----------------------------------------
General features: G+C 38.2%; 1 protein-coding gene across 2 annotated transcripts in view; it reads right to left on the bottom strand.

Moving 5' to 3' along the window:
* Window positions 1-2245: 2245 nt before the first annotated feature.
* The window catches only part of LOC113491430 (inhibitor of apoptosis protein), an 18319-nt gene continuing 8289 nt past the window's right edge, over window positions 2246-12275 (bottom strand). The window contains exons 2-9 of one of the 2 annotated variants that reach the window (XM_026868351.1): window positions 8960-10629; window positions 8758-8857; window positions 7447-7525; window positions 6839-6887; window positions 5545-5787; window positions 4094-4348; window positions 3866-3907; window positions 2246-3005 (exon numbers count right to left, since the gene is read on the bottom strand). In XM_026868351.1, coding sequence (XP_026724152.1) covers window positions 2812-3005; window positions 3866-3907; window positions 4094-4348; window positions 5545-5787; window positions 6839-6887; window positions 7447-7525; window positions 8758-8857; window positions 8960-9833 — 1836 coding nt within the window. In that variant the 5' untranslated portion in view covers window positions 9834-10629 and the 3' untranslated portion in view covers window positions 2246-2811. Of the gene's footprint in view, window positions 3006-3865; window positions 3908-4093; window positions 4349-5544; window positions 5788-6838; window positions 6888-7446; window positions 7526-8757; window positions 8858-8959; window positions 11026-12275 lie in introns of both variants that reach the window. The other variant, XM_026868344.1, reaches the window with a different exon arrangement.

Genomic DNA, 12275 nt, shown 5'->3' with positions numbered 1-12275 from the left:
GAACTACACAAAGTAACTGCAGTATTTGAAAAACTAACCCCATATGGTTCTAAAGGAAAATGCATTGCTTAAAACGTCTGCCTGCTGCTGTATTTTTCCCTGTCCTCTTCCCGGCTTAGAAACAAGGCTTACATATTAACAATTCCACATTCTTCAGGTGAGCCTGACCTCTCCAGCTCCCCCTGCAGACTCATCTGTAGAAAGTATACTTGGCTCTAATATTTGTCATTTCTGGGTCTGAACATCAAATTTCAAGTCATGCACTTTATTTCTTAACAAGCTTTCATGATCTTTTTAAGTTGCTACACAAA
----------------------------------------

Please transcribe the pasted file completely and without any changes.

General features: G+C 38.2%; 1 protein-coding gene across 2 annotated transcripts in view; it reads right to left on the bottom strand.

Moving 5' to 3' along the window:
* Window positions 1-2245: 2245 nt before the first annotated feature.
* The window catches only part of LOC113491430 (inhibitor of apoptosis protein), an 18319-nt gene continuing 8289 nt past the window's right edge, over window positions 2246-12275 (bottom strand). The window contains exons 2-9 of one of the 2 annotated variants that reach the window (XM_026868351.1): window positions 8960-10629; window positions 8758-8857; window positions 7447-7525; window positions 6839-6887; window positions 5545-5787; window positions 4094-4348; window positions 3866-3907; window positions 2246-3005 (exon numbers count right to left, since the gene is read on the bottom strand). In XM_026868351.1, coding sequence (XP_026724152.1) covers window positions 2812-3005; window positions 3866-3907; window positions 4094-4348; window positions 5545-5787; window positions 6839-6887; window positions 7447-7525; window positions 8758-8857; window positions 8960-9833 — 1836 coding nt within the window. In that variant the 5' untranslated portion in view covers window positions 9834-10629 and the 3' untranslated portion in view covers window positions 2246-2811. Of the gene's footprint in view, window positions 3006-3865; window positions 3908-4093; window positions 4349-5544; window positions 5788-6838; window positions 6888-7446; window positions 7526-8757; window positions 8858-8959; window positions 11026-12275 lie in introns of both variants that reach the window. The other variant, XM_026868344.1, reaches the window with a different exon arrangement.

Genomic DNA, 12275 nt, shown 5'->3' with positions numbered 1-12275 from the left:
GAACTACACAAAGTAACTGCAGTATTTGAAAAACTAACCCCATATGGTTCTAAAGGAAAATGCATTGCTTAAAACGTCTGCCTGCTGCTGTATTTTTCCCTGTCCTCTTCCCGGCTTAGAAACAAGGCTTACATATTAACAATTCCACATTCTTCAGGTGAGCCTGACCTCTCCAGCTCCCCCTGCAGACTCATCTGTAGAAAGTATACTTGGCTCTAATATTTGTCATTTCTGGGTCTGAACATCAAATTTCAAGTCATGCACTTTATTTCTTAACAAGCTTTCATGATCTTTTTAAGTTGCTACACAAA